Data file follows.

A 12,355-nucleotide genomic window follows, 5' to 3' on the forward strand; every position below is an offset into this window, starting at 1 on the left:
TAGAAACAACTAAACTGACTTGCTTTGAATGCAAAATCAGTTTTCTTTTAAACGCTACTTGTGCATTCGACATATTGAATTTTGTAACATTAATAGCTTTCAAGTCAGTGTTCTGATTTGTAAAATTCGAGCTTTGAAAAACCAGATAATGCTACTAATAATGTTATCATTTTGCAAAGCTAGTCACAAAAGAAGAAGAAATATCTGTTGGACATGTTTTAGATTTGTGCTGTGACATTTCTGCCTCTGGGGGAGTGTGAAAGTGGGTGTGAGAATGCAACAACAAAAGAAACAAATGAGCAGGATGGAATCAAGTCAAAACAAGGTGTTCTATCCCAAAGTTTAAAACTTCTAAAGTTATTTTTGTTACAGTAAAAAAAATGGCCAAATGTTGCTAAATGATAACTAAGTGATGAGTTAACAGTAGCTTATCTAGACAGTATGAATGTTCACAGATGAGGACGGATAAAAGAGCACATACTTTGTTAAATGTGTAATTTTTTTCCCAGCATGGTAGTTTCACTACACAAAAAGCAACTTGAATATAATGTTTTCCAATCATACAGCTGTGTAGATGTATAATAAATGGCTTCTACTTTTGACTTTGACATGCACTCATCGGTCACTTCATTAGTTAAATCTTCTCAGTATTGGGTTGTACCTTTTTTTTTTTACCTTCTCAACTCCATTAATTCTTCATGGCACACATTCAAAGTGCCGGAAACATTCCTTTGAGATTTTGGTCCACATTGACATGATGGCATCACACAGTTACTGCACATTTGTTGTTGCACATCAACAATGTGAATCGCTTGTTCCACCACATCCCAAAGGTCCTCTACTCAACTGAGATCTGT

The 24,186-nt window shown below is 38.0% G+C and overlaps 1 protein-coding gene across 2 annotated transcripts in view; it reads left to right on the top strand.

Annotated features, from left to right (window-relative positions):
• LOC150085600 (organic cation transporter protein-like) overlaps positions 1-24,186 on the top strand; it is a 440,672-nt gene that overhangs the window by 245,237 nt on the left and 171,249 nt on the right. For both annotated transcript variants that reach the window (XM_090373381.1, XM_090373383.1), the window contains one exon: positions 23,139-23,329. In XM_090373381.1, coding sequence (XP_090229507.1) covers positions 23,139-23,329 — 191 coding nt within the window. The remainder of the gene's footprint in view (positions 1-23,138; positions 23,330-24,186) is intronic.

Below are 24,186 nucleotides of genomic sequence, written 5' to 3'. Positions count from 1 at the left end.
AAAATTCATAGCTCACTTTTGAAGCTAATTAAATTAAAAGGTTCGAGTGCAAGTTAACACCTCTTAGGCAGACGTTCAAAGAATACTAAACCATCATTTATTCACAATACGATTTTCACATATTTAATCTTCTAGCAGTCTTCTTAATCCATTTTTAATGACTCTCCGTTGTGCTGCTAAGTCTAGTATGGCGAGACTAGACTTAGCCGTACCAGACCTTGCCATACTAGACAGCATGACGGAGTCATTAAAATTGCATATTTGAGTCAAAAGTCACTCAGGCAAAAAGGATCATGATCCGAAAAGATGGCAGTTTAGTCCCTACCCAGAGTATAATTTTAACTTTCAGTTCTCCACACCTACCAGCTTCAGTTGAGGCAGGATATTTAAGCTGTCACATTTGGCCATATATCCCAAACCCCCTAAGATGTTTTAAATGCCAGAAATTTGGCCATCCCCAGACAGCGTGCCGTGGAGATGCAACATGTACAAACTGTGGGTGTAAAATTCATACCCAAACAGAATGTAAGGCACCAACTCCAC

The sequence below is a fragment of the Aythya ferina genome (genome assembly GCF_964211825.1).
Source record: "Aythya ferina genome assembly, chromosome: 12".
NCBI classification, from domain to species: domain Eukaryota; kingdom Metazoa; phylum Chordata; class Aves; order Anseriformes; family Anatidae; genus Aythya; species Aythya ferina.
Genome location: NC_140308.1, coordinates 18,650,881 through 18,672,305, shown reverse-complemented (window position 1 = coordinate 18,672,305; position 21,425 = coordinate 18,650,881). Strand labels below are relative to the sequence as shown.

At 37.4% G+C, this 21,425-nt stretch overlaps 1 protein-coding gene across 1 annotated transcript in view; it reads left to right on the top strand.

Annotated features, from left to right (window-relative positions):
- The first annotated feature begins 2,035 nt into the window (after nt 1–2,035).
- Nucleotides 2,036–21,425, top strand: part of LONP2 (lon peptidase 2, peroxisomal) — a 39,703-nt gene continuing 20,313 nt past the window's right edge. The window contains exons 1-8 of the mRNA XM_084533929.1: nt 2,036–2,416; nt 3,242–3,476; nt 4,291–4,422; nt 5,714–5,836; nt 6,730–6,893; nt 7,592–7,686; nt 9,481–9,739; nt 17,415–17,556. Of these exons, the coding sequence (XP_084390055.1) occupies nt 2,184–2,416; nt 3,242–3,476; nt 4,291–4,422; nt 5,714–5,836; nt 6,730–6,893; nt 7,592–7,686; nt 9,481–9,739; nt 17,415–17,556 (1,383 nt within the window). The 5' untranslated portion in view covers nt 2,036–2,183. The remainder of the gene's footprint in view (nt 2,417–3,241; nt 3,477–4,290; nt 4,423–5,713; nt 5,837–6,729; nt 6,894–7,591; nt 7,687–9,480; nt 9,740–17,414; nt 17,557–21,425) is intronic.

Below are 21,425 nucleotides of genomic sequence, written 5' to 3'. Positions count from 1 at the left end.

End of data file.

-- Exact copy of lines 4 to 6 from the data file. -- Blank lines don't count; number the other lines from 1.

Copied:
Annotated features, from left to right (window-relative positions):
• LOC150085600 (organic cation transporter protein-like) overlaps positions 1-24,186 on the top strand; it is a 440,672-nt gene that overhangs the window by 245,237 nt on the left and 171,249 nt on the right. For both annotated transcript variants that reach the window (XM_090373381.1, XM_090373383.1), the window contains one exon: positions 23,139-23,329. In XM_090373381.1, coding sequence (XP_090229507.1) covers positions 23,139-23,329 — 191 coding nt within the window. The remainder of the gene's footprint in view (positions 1-23,138; positions 23,330-24,186) is intronic.

Below are 24,186 nucleotides of genomic sequence, written 5' to 3'. Positions count from 1 at the left end.